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Our visual system is constantly confronted with more information than it can process. To deal with the limited capacity, attention allows us to enhance relevant information and suppress irrelevant information. Particularly, the suppression of salient irrelevant stimuli has shown to be important as it prevents attention to be captured and thus attentional resources to be wasted. This study aimed at directly connecting failures to suppress distraction with a neural marker of suppression, the distractor positivity (Pd). We measured participants' EEG signal while they performed a visual search task in which they had to report a digit inside a shape target while ignoring distractors, one of which could be a salient color singleton. Reports of target digits served as a behavioral index of enhancement, and reports of color distractor digits served as a behavioral index of failed suppression, each measured against reports of neutral distractor digits serving as a baseline. Participants reported the target identity more often than any distractor identity. The singleton identity was reported least often, suggesting suppression of the singleton below baseline. Suppression of salient stimuli was absent in the beginning and then increased throughout the experiment. When the singleton identity was reported, the Pd was observed in a later time window, suggesting that behavioral errors were preceded by failed suppression. Our results provide evidence for the signal suppression hypothesis that states salient items have to be actively suppressed to avoid attentional capture. Our results also provide direct evidence that the Pd is reflecting such active suppression.
This article was published in the following journal.
Name: Journal of cognitive neuroscience
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Errors or mistakes committed by health professionals which result in harm to the patient. They include errors in diagnosis (DIAGNOSTIC ERRORS), errors in the administration of drugs and other medications (MEDICATION ERRORS), errors in the performance of surgical procedures, in the use of other types of therapy, in the use of equipment, and in the interpretation of laboratory findings. Medical errors are differentiated from MALPRACTICE in that the former are regarded as honest mistakes or accidents while the latter is the result of negligence, reprehensible ignorance, or criminal intent.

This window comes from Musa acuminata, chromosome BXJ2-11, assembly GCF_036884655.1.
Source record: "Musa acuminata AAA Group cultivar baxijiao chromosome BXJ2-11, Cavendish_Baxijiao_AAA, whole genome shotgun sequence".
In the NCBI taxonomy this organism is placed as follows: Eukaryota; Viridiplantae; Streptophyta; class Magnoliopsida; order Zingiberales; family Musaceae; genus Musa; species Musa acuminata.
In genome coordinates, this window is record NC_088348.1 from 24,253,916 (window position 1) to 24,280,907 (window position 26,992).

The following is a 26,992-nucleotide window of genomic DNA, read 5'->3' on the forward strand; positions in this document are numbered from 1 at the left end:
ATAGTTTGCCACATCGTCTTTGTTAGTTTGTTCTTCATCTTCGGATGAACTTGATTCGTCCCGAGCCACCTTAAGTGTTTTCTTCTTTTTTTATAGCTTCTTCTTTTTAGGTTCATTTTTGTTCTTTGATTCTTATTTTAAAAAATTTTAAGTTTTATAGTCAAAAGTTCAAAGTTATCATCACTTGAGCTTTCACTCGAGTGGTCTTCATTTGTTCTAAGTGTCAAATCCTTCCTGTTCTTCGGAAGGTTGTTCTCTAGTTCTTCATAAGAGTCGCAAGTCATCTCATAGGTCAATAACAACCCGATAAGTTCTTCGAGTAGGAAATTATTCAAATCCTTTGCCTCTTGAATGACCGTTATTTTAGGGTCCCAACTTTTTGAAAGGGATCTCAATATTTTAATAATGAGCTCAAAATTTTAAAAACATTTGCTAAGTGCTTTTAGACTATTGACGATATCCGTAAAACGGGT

Research that involves the application of the behavioral and social sciences to the study of the actions or reactions of persons or animals in response to external or internal stimuli. (from American Heritage Dictionary, 4th ed)
A measure of PATIENT SAFETY considering errors or mistakes which result in harm to the patient. They include errors in the administration of drugs and other medications (MEDICATION ERRORS), errors in the performance of procedures or the use of other types of therapy, in the use of equipment, and in the interpretation of laboratory findings and preventable accidents involving patients.
Neuropeptide hormones that play a role in regulating a variety of behavioral and physiological processes in response to motivational stimuli.
Errors in metabolic processes resulting from inborn genetic mutations that are inherited or acquired in utero.